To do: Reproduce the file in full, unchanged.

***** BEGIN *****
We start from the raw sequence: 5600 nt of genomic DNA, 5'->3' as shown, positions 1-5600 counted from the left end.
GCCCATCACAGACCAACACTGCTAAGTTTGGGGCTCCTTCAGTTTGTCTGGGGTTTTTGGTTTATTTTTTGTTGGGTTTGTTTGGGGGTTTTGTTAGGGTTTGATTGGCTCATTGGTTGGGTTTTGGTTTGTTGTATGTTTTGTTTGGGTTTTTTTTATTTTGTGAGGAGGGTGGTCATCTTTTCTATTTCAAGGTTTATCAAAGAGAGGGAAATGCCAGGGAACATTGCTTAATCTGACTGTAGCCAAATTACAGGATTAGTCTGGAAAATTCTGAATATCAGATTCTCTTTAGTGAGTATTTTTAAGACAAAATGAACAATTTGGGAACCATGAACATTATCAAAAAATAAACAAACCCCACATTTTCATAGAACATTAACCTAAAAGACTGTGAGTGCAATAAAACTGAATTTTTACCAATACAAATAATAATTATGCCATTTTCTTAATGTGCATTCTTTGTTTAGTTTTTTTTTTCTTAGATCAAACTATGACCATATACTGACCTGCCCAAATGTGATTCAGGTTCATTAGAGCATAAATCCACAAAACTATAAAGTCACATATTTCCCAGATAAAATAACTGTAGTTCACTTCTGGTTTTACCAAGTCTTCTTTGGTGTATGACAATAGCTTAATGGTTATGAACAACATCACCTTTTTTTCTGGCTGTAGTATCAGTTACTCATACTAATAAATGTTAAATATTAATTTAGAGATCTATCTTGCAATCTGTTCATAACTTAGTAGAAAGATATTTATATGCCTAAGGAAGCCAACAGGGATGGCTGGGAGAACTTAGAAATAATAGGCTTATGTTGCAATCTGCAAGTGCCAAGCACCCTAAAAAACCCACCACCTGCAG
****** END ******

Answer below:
We start from the raw sequence: 5600 nt of genomic DNA, 5'->3' as shown, positions 1-5600 counted from the left end.
GCCCATCACAGACCAACACTGCTAAGTTTGGGGCTCCTTCAGTTTGTCTGGGGTTTTTGGTTTATTTTTTGTTGGGTTTGTTTGGGGGTTTTGTTAGGGTTTGATTGGCTCATTGGTTGGGTTTTGGTTTGTTGTATGTTTTGTTTGGGTTTTTTTTATTTTGTGAGGAGGGTGGTCATCTTTTCTATTTCAAGGTTTATCAAAGAGAGGGAAATGCCAGGGAACATTGCTTAATCTGACTGTAGCCAAATTACAGGATTAGTCTGGAAAATTCTGAATATCAGATTCTCTTTAGTGAGTATTTTTAAGACAAAATGAACAATTTGGGAACCATGAACATTATCAAAAAATAAACAAACCCCACATTTTCATAGAACATTAACCTAAAAGACTGTGAGTGCAATAAAACTGAATTTTTACCAATACAAATAATAATTATGCCATTTTCTTAATGTGCATTCTTTGTTTAGTTTTTTTTTTCTTAGATCAAACTATGACCATATACTGACCTGCCCAAATGTGATTCAGGTTCATTAGAGCATAAATCCACAAAACTATAAAGTCACATATTTCCCAGATAAAATAACTGTAGTTCACTTCTGGTTTTACCAAGTCTTCTTTGGTGTATGACAATAGCTTAATGGTTATGAACAACATCACCTTTTTTTCTGGCTGTAGTATCAGTTACTCATACTAATAAATGTTAAATATTAATTTAGAGATCTATCTTGCAATCTGTTCATAACTTAGTAGAAAGATATTTATATGCCTAAGGAAGCCAACAGGGATGGCTGGGAGAACTTAGAAATAATAGGCTTATGTTGCAATCTGCAAGTGCCAAGCACCCTAAAAAACCCACCACCTGCAG